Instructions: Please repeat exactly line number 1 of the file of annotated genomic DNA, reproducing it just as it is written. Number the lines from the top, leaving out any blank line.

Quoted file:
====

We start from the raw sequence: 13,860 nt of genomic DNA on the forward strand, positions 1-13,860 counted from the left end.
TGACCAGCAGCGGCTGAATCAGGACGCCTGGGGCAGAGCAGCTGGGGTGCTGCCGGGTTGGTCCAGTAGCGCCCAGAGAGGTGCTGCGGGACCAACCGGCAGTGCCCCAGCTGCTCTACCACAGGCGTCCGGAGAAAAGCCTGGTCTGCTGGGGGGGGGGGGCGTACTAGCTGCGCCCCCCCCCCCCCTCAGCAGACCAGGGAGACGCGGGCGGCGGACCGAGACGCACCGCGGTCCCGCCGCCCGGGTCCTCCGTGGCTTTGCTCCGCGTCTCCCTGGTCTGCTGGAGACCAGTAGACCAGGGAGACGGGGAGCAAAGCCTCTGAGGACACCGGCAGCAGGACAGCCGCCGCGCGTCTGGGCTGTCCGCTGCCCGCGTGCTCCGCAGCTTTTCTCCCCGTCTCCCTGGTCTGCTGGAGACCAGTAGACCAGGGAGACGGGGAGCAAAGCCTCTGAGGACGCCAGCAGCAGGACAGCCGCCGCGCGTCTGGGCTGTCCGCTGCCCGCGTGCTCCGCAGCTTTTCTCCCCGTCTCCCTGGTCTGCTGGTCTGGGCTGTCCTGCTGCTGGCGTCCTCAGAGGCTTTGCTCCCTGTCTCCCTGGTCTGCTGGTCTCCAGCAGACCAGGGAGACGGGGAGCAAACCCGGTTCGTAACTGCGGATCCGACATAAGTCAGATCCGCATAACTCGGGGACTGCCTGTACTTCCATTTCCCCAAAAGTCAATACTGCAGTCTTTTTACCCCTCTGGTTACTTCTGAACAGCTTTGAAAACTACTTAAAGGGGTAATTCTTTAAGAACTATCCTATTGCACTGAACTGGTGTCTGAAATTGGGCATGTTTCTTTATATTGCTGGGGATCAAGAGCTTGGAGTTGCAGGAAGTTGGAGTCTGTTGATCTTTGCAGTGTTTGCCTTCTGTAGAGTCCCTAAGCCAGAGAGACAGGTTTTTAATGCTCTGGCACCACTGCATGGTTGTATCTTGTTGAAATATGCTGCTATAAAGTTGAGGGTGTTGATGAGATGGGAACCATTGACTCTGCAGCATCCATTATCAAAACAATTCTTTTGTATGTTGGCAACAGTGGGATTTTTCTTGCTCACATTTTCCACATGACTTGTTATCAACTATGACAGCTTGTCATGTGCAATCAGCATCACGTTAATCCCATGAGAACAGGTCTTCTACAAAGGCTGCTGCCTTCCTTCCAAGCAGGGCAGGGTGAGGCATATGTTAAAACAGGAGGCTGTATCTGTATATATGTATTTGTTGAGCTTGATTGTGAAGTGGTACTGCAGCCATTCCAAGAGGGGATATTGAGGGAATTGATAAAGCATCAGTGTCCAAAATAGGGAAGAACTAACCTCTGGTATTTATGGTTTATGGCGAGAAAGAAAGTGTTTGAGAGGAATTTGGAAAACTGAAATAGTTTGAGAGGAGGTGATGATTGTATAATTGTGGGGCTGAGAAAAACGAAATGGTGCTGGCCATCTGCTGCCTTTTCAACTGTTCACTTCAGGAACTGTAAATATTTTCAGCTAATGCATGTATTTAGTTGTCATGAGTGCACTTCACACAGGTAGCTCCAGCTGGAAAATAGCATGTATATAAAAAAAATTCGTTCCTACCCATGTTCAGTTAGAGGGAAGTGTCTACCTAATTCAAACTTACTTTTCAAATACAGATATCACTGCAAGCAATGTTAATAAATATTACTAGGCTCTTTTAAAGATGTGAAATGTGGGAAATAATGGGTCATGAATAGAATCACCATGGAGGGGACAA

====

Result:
We start from the raw sequence: 13,860 nt of genomic DNA on the forward strand, positions 1-13,860 counted from the left end.